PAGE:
THE president of the Observatory of Domestic and Gender Violence expressed worry on Friday October 17 regarding the rise in the number of women who report abuse but later choose not to press charges, and insists on the need for the victims to be accompanied during the legal process.
Data offered by this institute shows that a total of 31,699 gender violence cases were reported during the second quarter of this year, 4,188 of which were later withdrawn, bringing the number of women who do not continue the process to 13.2 per cent, the highest amount in the second quarter of a year since recording began in 2007.
She also stressed the need to encourage women to report cases to achieve a better response from authorities and increase the protection offered to women and children. The amount of reports has hardly changed in comparison to those of the same period in 2013, though many of these crimes are believed to not be reported to authorities.
69 per cent of women reporting abuse are Spanish and 31 per cent of other nationalities. Of these, 62 per cent of the victims who choose not to press charges are Spanish.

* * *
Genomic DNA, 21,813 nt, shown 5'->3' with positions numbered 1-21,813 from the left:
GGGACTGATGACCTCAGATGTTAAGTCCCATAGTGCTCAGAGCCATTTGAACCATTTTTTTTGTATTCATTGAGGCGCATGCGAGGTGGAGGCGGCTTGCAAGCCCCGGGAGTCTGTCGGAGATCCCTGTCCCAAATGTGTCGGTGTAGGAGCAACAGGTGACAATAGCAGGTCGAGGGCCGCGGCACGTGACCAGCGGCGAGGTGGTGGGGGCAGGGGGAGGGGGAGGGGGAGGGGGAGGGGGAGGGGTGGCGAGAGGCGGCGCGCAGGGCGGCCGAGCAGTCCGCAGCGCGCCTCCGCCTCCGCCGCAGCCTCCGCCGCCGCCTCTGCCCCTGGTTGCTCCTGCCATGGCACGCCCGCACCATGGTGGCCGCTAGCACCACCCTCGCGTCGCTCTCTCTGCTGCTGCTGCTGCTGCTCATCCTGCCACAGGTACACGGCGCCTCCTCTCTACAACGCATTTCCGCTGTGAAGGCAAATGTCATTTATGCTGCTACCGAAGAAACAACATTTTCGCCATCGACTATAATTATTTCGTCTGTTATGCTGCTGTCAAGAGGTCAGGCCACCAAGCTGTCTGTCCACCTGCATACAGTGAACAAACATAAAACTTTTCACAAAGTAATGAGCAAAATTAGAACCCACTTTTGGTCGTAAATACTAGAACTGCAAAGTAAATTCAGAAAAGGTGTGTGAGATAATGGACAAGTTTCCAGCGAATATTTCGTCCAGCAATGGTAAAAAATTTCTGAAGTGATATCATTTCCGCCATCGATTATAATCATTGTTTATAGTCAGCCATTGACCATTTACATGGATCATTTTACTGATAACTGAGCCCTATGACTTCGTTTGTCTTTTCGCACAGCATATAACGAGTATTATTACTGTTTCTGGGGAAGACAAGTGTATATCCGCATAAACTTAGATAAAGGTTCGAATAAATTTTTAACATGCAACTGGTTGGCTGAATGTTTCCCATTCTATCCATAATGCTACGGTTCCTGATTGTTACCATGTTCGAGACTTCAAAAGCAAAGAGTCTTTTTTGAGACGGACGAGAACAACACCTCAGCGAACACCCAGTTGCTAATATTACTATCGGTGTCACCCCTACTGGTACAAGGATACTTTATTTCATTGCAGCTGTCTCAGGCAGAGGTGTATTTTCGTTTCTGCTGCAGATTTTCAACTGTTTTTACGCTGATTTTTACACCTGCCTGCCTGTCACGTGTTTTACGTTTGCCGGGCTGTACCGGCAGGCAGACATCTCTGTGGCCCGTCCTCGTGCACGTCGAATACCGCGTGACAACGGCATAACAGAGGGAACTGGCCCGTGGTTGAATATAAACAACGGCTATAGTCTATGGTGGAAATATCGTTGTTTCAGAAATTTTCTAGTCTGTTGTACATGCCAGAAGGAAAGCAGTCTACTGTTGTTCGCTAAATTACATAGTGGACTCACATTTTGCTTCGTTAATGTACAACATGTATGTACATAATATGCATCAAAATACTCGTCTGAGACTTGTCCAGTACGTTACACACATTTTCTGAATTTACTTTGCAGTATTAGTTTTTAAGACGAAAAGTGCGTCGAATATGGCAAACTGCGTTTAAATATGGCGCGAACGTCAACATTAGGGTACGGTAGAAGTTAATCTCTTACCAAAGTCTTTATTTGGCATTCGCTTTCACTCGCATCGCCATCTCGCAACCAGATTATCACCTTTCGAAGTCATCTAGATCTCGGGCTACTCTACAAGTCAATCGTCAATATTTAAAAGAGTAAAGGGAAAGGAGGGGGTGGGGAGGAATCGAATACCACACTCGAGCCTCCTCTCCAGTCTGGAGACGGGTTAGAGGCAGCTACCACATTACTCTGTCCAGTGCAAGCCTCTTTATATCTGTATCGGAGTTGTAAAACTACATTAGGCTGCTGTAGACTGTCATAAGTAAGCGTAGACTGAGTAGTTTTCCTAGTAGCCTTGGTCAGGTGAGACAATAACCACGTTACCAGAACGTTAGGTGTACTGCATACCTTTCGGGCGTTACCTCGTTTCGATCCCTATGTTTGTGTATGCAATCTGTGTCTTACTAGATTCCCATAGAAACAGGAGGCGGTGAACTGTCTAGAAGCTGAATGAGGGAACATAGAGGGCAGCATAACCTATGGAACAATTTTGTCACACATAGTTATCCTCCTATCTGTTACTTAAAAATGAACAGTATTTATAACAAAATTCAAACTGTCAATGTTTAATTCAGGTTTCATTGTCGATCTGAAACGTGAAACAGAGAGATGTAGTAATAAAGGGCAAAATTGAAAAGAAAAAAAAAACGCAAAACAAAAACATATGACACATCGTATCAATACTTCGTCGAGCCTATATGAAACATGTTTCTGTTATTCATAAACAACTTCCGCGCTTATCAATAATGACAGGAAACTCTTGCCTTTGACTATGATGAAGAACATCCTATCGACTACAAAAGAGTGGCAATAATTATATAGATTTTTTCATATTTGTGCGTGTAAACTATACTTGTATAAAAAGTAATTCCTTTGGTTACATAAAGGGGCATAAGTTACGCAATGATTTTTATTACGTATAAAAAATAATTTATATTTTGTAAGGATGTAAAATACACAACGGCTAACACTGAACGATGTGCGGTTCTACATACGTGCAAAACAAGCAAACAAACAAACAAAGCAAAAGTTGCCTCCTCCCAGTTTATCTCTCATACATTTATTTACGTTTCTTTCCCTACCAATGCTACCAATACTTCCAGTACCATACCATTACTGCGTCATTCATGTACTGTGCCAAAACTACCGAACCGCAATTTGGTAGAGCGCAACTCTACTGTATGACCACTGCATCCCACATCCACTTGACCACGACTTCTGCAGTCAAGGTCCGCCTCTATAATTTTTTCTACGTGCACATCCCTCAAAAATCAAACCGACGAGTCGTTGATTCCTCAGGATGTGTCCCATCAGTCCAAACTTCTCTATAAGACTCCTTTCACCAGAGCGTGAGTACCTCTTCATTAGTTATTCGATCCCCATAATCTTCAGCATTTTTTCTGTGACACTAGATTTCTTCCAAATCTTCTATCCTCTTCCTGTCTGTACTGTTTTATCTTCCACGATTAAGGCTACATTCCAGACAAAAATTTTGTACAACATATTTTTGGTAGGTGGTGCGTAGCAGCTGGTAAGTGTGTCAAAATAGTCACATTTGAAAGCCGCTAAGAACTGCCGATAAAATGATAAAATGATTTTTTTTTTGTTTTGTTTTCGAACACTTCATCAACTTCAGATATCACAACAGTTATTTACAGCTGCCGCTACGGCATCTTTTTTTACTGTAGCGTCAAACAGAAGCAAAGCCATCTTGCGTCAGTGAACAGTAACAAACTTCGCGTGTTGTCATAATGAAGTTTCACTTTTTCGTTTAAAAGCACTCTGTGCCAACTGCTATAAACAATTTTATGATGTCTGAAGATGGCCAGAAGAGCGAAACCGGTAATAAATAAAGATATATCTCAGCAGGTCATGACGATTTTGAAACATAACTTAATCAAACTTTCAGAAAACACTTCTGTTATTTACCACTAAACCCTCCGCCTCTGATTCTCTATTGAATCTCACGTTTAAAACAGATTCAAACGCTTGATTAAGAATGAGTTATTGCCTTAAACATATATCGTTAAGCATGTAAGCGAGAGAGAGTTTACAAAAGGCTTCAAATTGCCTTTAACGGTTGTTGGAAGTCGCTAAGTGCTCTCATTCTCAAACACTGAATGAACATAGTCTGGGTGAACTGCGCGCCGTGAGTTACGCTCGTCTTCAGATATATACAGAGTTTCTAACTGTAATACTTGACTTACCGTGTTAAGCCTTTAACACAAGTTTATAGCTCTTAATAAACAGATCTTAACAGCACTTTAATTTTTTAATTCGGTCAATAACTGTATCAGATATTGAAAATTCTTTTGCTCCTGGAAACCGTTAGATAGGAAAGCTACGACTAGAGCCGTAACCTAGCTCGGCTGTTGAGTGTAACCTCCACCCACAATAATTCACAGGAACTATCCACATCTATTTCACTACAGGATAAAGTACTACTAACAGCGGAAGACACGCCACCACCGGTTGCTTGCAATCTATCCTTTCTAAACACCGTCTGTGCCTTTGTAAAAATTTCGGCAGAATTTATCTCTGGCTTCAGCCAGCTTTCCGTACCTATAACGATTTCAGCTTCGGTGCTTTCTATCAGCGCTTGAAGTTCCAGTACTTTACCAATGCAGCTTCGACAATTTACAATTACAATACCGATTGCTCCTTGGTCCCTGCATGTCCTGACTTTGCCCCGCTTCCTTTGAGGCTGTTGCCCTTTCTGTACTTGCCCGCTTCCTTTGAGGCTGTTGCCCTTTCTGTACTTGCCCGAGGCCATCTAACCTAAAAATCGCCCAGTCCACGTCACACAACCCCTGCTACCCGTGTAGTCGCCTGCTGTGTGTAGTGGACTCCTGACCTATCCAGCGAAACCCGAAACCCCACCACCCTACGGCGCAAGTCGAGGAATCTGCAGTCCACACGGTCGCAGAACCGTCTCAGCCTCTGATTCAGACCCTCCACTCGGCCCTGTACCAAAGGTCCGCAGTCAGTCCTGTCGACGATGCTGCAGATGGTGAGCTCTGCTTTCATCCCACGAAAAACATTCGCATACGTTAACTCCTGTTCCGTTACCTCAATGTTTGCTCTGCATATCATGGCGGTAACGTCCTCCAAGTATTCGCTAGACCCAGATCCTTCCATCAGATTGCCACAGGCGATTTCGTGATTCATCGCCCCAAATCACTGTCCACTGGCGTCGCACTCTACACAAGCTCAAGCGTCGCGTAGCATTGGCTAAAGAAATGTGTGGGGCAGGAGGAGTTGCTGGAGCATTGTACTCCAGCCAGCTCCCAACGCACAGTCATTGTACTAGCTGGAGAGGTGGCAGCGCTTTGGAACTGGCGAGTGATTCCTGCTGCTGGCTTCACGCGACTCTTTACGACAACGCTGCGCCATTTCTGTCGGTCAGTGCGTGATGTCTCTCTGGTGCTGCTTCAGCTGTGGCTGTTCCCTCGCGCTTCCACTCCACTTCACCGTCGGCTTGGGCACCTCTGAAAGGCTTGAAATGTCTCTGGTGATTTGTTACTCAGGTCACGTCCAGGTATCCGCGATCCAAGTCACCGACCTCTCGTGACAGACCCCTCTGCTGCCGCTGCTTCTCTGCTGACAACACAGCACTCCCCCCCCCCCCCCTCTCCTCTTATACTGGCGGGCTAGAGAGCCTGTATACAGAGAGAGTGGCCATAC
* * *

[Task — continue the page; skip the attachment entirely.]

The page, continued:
While the figures for the second quarter barely differ from last year, the first quarter registered a total of 62,110 reports, 1.8 per cent more than the same period in 2013.
As tends to be the case, this quarterly study – which collects data from the 106 courts dedicated exclusively to violence towards women in Spain along with 355 general courts – shows that in 70 per cent of cases the report is made by the victim herself, 1.61 per cent by family members or friends, 14.2 per cent following direct police intervention and 11.84 per cent are reported following injuries. A small remainder (1.78 per cent) are reported by third parties.
The Balearic Islands, Murcia and Valencia are the areas with the highest number of reports in proportion to female residents.